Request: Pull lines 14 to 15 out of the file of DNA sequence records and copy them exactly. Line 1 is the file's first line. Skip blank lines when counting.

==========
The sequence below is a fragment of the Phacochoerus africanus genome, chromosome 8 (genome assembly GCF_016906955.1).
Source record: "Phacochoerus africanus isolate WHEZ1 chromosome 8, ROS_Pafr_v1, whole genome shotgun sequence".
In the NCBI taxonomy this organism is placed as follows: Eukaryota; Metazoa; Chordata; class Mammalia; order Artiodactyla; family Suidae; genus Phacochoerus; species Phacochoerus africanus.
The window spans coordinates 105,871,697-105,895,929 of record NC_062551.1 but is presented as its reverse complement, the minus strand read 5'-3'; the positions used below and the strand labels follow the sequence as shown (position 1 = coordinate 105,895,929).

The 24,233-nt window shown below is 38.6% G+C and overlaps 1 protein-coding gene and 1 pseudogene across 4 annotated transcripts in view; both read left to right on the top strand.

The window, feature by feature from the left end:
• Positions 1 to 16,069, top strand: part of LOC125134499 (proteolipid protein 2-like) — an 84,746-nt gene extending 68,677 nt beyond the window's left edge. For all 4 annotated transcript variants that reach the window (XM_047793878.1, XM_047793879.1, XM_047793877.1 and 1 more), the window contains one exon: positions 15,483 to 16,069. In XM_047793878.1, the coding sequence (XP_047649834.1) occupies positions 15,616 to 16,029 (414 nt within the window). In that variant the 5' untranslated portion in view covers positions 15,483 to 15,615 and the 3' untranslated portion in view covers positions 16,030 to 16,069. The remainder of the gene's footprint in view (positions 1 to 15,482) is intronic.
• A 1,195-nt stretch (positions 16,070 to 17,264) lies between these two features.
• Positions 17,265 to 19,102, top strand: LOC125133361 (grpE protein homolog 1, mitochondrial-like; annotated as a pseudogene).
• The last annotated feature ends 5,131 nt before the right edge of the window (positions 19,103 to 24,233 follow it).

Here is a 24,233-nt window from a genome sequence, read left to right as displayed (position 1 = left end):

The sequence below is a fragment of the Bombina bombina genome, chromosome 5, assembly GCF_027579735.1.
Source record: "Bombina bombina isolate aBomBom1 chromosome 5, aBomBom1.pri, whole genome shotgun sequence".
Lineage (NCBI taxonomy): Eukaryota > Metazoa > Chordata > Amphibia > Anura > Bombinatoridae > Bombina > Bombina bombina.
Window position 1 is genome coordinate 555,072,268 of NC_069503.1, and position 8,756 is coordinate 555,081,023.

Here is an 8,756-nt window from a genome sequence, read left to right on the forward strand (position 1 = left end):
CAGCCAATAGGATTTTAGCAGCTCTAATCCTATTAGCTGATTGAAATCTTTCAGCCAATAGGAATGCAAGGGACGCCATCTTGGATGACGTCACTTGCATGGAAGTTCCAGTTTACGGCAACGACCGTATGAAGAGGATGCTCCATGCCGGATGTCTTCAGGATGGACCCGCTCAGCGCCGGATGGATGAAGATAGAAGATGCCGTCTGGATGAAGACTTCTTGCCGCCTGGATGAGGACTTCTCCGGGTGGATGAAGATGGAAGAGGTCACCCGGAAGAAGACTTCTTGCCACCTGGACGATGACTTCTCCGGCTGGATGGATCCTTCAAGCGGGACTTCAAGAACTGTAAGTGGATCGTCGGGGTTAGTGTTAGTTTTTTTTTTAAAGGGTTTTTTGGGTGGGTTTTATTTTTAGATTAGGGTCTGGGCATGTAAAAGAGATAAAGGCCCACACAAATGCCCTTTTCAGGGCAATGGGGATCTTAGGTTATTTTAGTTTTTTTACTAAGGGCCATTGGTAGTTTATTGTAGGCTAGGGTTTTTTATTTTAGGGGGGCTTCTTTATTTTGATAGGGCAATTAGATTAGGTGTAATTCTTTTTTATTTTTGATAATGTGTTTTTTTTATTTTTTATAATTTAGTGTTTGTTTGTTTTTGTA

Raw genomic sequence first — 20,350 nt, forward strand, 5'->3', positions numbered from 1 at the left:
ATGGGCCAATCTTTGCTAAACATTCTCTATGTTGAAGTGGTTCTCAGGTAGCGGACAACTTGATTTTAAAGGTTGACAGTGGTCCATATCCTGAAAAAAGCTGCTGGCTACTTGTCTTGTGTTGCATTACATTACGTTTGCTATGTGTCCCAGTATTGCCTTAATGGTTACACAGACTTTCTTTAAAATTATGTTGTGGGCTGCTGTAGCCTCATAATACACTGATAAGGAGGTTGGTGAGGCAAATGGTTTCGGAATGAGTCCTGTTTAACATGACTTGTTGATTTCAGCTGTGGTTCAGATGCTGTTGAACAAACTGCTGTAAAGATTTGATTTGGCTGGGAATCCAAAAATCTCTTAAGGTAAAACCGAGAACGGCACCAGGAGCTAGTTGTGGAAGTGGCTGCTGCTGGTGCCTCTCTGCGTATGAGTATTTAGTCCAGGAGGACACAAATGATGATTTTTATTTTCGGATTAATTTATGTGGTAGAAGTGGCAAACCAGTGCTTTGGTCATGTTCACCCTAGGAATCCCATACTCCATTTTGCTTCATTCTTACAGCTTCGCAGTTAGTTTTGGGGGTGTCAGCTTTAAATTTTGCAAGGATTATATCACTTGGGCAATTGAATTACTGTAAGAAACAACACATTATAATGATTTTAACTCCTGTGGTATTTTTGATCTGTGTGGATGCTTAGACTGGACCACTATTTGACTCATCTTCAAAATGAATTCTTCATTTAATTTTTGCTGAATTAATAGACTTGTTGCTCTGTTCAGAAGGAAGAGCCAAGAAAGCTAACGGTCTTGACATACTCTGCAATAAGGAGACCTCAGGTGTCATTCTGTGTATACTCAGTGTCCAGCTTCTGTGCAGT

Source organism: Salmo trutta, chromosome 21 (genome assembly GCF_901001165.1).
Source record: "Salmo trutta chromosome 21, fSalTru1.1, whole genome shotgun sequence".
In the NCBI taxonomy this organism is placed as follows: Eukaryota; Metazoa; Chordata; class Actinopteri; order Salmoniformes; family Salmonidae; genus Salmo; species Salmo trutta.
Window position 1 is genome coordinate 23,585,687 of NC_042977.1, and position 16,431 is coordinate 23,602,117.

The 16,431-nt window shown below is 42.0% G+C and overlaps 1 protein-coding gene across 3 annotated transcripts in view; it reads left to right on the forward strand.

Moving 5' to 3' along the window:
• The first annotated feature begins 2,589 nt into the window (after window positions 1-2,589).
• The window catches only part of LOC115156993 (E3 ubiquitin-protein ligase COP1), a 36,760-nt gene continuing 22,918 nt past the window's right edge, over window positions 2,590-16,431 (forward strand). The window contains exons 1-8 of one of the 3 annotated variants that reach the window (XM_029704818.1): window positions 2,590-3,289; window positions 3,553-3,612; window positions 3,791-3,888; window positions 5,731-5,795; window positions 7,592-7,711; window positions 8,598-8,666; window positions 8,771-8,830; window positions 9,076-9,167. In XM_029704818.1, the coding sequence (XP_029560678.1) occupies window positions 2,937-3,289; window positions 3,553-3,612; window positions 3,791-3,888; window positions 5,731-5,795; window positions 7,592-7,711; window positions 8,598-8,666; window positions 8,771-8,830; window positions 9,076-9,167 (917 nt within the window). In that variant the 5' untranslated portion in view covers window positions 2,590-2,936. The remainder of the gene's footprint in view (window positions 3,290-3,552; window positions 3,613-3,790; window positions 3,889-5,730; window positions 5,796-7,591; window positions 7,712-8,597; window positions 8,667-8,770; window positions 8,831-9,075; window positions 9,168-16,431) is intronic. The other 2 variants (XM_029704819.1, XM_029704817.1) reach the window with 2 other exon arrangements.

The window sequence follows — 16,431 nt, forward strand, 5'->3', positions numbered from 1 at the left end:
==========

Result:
Lineage (NCBI taxonomy): Eukaryota > Metazoa > Chordata > Amphibia > Anura > Bombinatoridae > Bombina > Bombina bombina.
Window position 1 is genome coordinate 555,072,268 of NC_069503.1, and position 8,756 is coordinate 555,081,023.